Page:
Notes
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Chapter One: Anthropology Diffracted
1. Einstein puzzled over the apparent communication between separate parts
of a quantum system. With his colleagues Boris Podolsky and Nathan Rosen, he
answered these results by assuming there were hidden variables that would, when
discovered, explain the anomaly (the so-called epr paradox, in which epr stands
for Einstein-Podolsky-Rosen). This sense that the theory was ‘‘incomplete’’ be-
cause the precise existence of reality appeared to conform, or be caught up in
some way, with the measuring apparatus was in turn countered by John Bell in
1964. Quite simply, the epr thesis could not reproduce the myriad predictions of
quantum mechanics. Alain Aspect consolidated Bell’s theorem in 1982 through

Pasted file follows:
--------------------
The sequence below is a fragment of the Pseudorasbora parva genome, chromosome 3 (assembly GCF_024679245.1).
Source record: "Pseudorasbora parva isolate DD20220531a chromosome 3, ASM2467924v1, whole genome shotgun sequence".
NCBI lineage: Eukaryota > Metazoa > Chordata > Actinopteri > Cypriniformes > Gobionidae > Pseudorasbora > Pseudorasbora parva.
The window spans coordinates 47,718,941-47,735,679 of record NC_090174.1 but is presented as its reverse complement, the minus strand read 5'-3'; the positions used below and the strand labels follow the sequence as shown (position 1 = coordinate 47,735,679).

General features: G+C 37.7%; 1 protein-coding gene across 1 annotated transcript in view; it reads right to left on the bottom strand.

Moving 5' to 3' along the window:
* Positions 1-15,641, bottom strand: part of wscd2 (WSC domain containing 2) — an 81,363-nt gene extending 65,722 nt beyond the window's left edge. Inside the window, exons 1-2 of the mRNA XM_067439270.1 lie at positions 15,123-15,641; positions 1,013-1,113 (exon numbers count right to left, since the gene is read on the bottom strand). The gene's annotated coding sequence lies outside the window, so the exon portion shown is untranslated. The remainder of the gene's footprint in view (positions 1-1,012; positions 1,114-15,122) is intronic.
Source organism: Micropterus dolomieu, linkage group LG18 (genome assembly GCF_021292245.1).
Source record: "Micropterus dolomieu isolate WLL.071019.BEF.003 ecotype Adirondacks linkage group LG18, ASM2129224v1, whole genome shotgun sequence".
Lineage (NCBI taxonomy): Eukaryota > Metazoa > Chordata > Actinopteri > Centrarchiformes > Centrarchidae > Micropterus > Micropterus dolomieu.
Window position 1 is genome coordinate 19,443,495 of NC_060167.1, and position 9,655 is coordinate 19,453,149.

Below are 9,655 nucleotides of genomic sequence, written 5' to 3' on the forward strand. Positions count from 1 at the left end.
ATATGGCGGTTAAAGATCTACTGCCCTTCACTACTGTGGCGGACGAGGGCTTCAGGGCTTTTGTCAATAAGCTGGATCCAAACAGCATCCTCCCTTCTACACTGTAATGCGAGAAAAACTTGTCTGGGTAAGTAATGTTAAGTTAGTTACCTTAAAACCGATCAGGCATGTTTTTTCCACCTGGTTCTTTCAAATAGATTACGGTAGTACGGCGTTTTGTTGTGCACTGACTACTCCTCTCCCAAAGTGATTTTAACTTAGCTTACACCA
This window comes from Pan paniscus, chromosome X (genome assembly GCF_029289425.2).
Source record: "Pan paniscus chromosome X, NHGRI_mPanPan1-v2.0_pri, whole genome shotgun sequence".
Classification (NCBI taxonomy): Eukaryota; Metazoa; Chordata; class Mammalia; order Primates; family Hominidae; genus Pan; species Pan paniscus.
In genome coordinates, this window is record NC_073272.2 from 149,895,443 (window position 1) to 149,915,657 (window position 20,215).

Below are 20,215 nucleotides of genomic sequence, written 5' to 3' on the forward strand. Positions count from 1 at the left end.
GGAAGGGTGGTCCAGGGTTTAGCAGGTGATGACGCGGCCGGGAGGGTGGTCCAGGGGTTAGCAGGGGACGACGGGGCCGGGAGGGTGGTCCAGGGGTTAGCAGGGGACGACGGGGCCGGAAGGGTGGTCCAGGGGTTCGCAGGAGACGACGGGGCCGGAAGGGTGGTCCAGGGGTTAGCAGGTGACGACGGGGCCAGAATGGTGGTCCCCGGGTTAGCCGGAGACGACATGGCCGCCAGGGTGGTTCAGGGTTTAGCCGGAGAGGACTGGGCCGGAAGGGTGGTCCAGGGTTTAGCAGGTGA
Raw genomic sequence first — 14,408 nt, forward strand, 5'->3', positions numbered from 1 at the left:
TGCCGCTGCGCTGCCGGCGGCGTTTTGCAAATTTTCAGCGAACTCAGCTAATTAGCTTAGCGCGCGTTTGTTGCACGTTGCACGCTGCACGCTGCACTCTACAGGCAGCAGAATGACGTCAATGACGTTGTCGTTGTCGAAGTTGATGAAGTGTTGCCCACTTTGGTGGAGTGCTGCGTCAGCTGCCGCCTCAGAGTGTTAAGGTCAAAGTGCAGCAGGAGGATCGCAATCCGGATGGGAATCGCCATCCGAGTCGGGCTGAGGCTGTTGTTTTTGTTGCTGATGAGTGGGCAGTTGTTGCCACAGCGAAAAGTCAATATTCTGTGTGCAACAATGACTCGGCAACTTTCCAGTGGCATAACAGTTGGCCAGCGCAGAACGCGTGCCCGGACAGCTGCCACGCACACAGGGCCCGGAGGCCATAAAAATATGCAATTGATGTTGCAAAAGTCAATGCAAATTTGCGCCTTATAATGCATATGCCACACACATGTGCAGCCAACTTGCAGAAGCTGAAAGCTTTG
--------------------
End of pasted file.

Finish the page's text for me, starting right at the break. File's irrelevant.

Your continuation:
an actual experiment that confirmed Bell’s theorem and proved quantum non-
locality. For an explanation of why these experiments represent such a powerful
challenge to our understanding of reality, see the discussions in chapters 4 and 5,
especially around note 9 in chapter 4 and note 8 in chapter 5.
2. Barad refers us to Ballantine 1987 for a more detailed discussion.
3. One of the anonymous manuscript readers has objected to my representa-
tion here, insisting that the following thinkers ‘‘have made extensive use of Der-
rida with regard to the sciences and technologies of the last two centuries.’’
Names include Gregory Ulmer in media; Hans-Joerg Rheinberger in biology;
Friedrich Kittler and Avital Ronell in technology; and M. M. J. Fischer, Donna
Haraway, and Lily E. Kay in science studies. If the use of Derrida was what was at
stake here, the list of names could be greatly extended. However my point is that
although Derrida’s work has indeed been ‘‘used’’ as an analytical model and
applied to various objects of interest—one thinks here of the title of Gregory
Ulmer’s first book, Applied Grammatology (1984)—it is precisely this sense of
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